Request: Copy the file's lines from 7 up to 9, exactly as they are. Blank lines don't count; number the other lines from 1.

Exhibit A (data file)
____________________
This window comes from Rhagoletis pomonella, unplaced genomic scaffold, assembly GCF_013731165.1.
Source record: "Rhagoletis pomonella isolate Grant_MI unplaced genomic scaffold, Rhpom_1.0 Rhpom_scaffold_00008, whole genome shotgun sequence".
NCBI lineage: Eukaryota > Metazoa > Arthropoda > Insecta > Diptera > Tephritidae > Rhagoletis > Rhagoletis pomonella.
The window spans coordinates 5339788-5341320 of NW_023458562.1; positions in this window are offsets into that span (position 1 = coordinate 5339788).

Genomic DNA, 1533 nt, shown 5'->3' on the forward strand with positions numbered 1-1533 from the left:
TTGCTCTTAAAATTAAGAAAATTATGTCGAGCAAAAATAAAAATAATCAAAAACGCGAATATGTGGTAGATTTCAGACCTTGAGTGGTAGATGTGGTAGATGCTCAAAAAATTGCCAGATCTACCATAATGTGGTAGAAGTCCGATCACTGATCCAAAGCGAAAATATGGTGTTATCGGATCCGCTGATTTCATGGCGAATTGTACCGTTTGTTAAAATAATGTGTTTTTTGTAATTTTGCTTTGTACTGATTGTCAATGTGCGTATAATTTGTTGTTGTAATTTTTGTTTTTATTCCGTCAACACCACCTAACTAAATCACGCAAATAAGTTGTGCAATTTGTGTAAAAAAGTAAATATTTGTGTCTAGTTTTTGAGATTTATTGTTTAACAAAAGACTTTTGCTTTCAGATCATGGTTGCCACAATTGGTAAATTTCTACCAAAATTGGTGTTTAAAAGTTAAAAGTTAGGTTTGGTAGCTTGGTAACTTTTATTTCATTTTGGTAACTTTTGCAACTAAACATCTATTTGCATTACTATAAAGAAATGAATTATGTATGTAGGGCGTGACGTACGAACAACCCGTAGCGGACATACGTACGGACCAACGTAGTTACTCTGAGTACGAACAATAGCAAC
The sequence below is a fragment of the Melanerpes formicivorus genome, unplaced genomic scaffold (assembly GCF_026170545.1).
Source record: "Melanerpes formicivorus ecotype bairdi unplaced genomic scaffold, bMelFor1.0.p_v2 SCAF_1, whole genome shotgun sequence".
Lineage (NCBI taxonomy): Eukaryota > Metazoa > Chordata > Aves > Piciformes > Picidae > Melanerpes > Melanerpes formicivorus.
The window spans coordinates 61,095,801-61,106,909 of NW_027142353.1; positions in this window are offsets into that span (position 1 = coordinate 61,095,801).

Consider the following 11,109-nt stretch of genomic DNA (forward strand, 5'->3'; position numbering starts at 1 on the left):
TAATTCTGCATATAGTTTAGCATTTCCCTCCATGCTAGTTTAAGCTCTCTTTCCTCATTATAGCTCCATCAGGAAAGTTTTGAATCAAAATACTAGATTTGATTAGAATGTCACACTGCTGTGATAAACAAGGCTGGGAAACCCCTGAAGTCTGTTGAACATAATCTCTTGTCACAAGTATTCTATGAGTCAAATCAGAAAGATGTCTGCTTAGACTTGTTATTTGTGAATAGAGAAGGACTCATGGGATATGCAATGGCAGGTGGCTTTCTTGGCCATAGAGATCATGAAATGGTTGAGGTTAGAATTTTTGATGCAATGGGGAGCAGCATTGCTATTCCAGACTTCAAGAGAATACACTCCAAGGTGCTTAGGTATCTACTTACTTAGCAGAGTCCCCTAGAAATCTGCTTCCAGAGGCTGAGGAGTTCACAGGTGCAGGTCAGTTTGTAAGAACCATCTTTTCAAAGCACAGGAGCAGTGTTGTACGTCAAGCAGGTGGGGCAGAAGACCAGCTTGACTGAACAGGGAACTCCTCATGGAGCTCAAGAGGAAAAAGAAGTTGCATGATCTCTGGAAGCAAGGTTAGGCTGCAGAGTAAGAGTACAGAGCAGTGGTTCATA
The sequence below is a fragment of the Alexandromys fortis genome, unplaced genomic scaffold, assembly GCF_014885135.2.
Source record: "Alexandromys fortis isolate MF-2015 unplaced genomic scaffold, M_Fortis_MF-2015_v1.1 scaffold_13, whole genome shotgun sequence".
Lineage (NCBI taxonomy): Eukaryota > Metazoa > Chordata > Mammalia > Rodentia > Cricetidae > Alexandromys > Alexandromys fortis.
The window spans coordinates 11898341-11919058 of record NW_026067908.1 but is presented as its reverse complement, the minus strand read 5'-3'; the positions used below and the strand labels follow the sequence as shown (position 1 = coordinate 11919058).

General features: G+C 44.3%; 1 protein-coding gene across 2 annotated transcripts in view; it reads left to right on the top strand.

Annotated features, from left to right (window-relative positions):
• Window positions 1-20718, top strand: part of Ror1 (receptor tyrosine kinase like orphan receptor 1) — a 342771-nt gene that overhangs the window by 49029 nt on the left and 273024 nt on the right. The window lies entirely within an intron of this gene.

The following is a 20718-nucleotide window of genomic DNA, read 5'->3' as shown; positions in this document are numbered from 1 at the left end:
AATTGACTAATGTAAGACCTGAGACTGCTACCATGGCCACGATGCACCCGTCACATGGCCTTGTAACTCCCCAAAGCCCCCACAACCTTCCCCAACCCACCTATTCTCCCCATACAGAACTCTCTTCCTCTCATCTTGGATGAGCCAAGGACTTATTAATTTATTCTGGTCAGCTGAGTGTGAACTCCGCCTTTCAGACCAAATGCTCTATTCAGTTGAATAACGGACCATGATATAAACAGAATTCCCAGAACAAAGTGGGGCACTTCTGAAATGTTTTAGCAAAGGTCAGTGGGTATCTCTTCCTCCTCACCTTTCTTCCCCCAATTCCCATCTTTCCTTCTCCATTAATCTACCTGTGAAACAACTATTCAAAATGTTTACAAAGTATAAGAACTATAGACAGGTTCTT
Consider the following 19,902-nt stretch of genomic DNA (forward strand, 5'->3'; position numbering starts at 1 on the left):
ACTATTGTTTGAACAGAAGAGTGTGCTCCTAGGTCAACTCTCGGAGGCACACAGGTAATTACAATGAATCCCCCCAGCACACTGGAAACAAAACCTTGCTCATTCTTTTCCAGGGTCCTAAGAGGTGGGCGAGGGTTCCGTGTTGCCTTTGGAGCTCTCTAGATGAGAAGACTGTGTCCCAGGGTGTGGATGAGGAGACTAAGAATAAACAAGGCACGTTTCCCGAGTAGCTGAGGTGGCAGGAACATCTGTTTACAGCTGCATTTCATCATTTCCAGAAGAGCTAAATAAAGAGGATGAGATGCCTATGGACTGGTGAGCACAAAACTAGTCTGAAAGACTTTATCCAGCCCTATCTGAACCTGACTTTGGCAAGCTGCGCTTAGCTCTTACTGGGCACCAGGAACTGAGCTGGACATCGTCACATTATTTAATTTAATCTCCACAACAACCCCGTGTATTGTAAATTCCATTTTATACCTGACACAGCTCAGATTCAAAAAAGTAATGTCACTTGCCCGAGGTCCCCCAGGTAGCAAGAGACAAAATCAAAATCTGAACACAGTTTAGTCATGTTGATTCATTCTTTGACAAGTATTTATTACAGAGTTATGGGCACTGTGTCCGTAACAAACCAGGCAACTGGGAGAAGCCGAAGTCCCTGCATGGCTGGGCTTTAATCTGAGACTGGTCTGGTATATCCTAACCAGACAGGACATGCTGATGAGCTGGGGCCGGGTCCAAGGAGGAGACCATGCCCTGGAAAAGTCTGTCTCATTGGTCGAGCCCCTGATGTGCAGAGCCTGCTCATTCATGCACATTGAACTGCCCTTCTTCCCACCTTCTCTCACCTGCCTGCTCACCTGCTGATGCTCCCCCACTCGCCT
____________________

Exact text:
The sequence below is a fragment of the Melanerpes formicivorus genome, unplaced genomic scaffold (assembly GCF_026170545.1).
Source record: "Melanerpes formicivorus ecotype bairdi unplaced genomic scaffold, bMelFor1.0.p_v2 SCAF_1, whole genome shotgun sequence".
Lineage (NCBI taxonomy): Eukaryota > Metazoa > Chordata > Aves > Piciformes > Picidae > Melanerpes > Melanerpes formicivorus.